Rural electrification is the panacea for all ills,says former Power Minister Suresh Prabhu
Free electricity to farmers is said to be one of the stumbling blocks in the country’s march towards economic success. It is referred to as political largesse distributed by wily politicians, causing enormous losses to State Electricity Boards and hindering the growth of the power sector. But what is the situation on the ground, rather, in the field?
According to Mr. Suresh Prabhu, who was India’s Minister for Power from October, 2000, to August, 2002, the farmers’ organisations with whom he had interacted when he was a Minister had said to him, “Thank you very much for giving us the good news that we get free electricity! But we can get free electricity only when we get electricity”.
The government had then consulted all the State governments and it was unanimously decided to do away with the idea of free electricity. And this decision was implemented for two years. Sadly, after the government (led by Mr. Atal Behari Vajpayee) failed to win the 2004 elections, it was back to square one.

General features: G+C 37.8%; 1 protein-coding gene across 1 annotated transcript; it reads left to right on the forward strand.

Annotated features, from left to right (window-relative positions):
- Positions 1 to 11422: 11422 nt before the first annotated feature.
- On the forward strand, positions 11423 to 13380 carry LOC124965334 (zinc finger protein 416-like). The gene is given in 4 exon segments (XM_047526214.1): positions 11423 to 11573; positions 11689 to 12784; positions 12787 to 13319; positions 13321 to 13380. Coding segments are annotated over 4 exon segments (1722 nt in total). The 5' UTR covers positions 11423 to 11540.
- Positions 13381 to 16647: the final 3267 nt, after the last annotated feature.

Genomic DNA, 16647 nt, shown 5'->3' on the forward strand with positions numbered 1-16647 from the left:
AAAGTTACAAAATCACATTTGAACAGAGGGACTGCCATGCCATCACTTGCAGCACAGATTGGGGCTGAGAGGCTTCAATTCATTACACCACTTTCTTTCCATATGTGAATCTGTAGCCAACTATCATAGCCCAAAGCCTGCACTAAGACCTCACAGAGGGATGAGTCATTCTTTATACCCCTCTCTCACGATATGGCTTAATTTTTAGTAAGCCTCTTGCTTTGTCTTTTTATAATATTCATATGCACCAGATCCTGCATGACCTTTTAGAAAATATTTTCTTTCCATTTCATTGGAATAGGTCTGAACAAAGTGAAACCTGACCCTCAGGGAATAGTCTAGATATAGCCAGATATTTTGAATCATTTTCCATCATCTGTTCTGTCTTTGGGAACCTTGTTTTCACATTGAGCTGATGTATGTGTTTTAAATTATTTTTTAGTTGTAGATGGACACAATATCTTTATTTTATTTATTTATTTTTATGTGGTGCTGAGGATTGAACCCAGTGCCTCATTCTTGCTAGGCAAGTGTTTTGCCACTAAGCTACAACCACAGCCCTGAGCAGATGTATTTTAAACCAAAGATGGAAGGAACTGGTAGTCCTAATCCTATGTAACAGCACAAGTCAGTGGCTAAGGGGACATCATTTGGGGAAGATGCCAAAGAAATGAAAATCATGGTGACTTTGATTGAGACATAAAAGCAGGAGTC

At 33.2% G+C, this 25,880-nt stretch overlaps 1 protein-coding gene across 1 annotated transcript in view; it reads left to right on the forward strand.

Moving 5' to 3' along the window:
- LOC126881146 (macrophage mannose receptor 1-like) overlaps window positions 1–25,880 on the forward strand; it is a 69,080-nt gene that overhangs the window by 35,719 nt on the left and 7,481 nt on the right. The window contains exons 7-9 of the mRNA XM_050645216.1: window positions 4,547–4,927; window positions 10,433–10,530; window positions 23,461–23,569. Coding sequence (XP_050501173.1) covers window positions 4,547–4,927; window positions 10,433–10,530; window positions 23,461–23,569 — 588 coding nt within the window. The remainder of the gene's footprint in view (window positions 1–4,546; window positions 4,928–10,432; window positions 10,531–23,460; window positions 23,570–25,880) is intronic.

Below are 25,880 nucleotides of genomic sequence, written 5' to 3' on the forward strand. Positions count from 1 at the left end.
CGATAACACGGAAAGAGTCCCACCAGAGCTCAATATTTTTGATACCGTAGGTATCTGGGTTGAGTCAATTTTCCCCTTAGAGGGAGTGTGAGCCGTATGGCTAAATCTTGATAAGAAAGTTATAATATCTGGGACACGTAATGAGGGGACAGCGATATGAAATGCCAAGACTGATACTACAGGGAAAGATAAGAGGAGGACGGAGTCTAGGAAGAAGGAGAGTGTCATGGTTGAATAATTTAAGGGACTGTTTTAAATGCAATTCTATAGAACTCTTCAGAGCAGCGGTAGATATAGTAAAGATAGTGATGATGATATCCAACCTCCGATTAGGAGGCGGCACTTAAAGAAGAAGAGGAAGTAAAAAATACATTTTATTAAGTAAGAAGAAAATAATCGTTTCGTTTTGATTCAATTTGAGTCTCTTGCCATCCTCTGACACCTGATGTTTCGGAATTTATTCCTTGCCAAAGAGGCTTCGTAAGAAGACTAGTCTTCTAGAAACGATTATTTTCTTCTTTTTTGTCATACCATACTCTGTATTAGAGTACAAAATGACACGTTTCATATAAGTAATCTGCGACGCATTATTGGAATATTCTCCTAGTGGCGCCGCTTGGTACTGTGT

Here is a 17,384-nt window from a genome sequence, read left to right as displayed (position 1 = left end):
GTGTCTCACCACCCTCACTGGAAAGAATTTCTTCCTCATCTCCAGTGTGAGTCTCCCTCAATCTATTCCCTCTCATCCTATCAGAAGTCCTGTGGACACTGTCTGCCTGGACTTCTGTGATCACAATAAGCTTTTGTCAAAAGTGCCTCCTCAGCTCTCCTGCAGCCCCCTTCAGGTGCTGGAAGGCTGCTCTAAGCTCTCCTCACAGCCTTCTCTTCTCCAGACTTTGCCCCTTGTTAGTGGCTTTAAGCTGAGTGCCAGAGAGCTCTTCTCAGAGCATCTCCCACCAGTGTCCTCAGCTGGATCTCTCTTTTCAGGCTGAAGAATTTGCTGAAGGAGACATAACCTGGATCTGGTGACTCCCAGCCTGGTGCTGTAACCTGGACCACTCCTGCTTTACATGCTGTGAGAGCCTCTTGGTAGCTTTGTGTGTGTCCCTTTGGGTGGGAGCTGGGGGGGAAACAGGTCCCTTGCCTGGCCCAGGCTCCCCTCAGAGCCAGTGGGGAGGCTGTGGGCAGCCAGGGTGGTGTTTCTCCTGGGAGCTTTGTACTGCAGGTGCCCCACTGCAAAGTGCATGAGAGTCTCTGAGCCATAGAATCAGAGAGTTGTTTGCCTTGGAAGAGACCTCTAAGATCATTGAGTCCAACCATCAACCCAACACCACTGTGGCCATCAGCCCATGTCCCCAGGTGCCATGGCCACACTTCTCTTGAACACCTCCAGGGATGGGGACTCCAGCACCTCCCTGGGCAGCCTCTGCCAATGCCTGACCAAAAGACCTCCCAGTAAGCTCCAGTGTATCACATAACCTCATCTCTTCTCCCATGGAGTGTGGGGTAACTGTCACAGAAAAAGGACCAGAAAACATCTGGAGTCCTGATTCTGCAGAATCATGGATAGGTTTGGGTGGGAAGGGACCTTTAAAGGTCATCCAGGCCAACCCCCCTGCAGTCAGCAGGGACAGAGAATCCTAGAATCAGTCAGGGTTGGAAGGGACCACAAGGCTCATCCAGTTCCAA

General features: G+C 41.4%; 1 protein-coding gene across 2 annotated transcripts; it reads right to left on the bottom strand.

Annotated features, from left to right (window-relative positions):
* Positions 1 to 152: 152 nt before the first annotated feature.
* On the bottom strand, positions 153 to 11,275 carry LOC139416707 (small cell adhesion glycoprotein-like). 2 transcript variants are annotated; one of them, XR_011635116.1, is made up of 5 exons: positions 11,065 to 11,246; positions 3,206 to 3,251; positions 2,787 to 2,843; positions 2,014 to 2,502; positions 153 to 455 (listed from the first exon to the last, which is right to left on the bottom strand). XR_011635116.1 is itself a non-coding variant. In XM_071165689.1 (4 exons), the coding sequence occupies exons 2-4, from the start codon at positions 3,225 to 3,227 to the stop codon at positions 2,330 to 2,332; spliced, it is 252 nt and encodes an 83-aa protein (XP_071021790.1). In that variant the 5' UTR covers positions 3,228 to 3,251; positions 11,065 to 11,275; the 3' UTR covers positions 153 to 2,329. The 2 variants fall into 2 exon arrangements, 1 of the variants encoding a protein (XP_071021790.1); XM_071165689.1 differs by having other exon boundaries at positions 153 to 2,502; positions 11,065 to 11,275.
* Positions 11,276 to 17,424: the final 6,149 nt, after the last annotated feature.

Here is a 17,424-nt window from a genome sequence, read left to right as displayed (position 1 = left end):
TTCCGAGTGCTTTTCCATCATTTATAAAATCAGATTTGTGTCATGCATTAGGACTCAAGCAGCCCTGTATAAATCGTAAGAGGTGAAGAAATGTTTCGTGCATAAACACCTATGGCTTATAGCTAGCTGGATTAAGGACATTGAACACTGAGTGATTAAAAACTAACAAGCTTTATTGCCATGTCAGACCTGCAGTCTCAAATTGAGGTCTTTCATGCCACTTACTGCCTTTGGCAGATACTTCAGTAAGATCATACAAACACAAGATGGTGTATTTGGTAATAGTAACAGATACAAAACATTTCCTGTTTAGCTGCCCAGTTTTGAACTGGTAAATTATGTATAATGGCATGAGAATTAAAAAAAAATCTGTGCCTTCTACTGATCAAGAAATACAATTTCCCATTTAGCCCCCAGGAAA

Mr. Prabhu alleged that the first announcement by the then newly-elected Chief Minister of Andhra Pradesh, the late Mr. Y.S. Rajashekhar Reddy, before lakhs of people was about free electricity to farmers.
Thankfully, the government had put in place the Electricity Act, 2003, under which it was obligatory for State governments to provide for a subsidy in their budgets in case they wanted to give electricity free of cost or at a cost lower than that decided by the electricity regulator.
“In fact, the law says (and this was a clause that I had introduced deliberately) that the lower tariff would not apply unless the amount of subsidy was paid upfront. That upfront payment is not happening, but it (the provision of subsidy) is now working and the State Electricity Boards do not have to carry the burden (on paper, at least) of giving political largesse to the people.